Accepting his explanation, I turned to our trussed-up visitor. "Yes Munro, you are lucky to be alive. For if you had harmed my dear friend Holmes in even the slightest manner, you would now be floating down the River Thames as we speak! Now sir, do you wish to continue with your narrative, or shall I kick you down the stairs and out the front door?"

With effort, our visitor managed to upright himself on the fireside rug, and resumed his narrative, apparently as if nothing had happened.

"As I was saying Mr Holmes, I was forced by my pride and dignity to establish the exact number of Scottish mountains which exceed three thousand feet; I knew this number to be in the region of three hundred, which was in blatant contradiction to Professor Martin Eden's assertion that there are only thirty such mountains. He is a stupid bastard, in my opinion! During my task, I covered much distance and saw many wild districts, most of which were remote and uninhabited. Eventually, during my travels I came to the so-called Monadh Ruadh district, which is in the north east corner of Scotland. Oh, it's a fine stretch of country Mr Holmes, with great forests and rivers and even a few glaciers in the corries of the higher peaks. These are very remote mountains sir, and require a good deal of rough walking to reach even their foot. Now, it so happened that a raging storm descended on these mountains, and at the hour on which I arrived in Strath Spey, it had already lasted for days and showed no signs of abating. Necessarily, I could not afford to wait in the valley for even one day to allow for nasty weather, so I said to myself, "Hugh, get yer arse up there for Christ's sake an' stop a' yer procrastinatin'! Mind ye what's at stake here if ye dinnae complete yer task! Ye'll lose Lindertis tae yon bank managers!" So I packed my knapsack with every possible necessity, and set off towards the Lairig Ghru pass, a rocky canyon rising high above the great forest of Rothiemurchus. What an epic journey Mr Holmes! It was heavy walking all day in soft snow; on Ben Macdui the snow was blowing in spiral columns several hundred feet high, penetrating everything, filling pockets and drifting between waistcoat and shirt, where it melted and froze into a solid wedge of ice; Mr Holmes, I never wish to experience again such cold for the rest of my days!"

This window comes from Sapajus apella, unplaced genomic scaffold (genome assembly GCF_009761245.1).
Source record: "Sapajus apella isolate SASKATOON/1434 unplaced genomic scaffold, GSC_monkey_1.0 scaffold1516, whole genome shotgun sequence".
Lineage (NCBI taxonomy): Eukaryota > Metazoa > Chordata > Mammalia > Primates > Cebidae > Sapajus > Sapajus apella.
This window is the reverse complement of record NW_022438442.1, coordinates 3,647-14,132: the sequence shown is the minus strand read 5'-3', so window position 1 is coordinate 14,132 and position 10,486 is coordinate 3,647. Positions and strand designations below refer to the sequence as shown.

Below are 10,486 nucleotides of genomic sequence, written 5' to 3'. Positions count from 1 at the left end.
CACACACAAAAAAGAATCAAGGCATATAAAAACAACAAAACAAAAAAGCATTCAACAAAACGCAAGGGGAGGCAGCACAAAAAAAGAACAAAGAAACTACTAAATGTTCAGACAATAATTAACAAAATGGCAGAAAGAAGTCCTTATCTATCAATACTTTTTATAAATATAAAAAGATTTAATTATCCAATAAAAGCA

Here, Munro paused and stared briefly into the glowing embers of the fire, which was reflected in the watery gaze of his eyes like twin flickering gaslamps.